I have some of my own complaints about Fates, mostly the characters and writing (and outfits), but criticizing it for the way it was sold doesn't make much sense. I get that it looks bad, but in practice it's way more reasonable than it looks.

    The class lines that only have two tiers tend to be the ones with better abilities, particularly magic which is very powerful. I'd say that more than balances out the lack of additional levels. Personally, I never hit the level cap for anyone until after I completed the main story, anyway.

    Stat caps don't seem to be linked to class at all in this game, just individual characters.
    • Like x 1
  4. keltena

    keltena putting the fun in executive dysfunction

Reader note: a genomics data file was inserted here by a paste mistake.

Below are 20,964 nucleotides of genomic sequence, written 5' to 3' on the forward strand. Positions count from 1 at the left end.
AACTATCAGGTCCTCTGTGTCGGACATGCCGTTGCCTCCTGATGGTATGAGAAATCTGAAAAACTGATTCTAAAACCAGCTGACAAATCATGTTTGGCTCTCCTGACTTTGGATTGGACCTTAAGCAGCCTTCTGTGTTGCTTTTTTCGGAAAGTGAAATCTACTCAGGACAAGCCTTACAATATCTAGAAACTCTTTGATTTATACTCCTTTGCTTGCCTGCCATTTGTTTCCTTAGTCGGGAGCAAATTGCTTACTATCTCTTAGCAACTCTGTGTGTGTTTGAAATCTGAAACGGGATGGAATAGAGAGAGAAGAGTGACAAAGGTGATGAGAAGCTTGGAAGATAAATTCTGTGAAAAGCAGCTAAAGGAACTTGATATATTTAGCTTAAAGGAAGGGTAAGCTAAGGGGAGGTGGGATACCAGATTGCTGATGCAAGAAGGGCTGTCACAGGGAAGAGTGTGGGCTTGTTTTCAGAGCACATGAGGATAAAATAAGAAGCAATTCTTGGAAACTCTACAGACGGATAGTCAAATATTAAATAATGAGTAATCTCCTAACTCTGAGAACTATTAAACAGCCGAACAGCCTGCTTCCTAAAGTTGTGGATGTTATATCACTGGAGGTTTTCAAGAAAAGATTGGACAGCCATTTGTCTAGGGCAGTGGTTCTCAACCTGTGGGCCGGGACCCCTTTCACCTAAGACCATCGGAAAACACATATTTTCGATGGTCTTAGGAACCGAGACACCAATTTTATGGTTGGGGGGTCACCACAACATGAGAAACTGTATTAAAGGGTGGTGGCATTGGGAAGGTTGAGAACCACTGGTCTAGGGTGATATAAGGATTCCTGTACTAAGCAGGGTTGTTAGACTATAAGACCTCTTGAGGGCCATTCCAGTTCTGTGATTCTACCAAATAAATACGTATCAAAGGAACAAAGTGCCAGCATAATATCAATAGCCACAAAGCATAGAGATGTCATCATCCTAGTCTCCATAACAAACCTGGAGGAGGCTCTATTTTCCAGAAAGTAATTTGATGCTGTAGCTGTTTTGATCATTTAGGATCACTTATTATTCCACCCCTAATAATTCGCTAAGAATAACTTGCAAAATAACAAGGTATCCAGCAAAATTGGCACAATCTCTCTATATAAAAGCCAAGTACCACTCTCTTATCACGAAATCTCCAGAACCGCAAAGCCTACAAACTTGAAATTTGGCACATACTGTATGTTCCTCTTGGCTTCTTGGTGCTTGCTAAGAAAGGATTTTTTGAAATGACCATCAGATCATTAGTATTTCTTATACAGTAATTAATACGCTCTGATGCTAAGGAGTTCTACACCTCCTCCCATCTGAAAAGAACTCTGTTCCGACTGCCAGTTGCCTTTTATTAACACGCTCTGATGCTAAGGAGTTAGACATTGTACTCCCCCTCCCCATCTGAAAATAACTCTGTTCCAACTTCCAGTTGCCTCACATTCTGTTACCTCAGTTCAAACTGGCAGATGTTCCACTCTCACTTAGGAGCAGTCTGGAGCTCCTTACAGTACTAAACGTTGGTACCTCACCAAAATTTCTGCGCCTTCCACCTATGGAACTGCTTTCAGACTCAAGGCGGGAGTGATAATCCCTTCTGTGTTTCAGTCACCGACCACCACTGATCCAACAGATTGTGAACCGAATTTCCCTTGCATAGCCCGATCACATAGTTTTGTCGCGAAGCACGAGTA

I was considering saying something similar but didn't have the spoons, so I'm gonna chime in with one part overall agreement, one part "well, to be fair..."? So: Yes, 100% agreement that they could not have made the product they made and sold it for less; that's just not how money works. Fates, all put together, is enormous—each route is a full game's worth of content, and thus a full game's worth of time and money to develop, meaning they couldn't have afforded to make them all without selling them for a corresponding price. So yeah, "the devs are ripping players off by charging extra for the full game" is nonsense, because that is what the full game costs. It's just an unusually large and proportionally expensive game; presumably that's why they sell it in single-game-sized pieces for a portion of the price, to avoid locking out the portion of the market that's not about to just spring $80 upfront for three sprawling routes of timesink.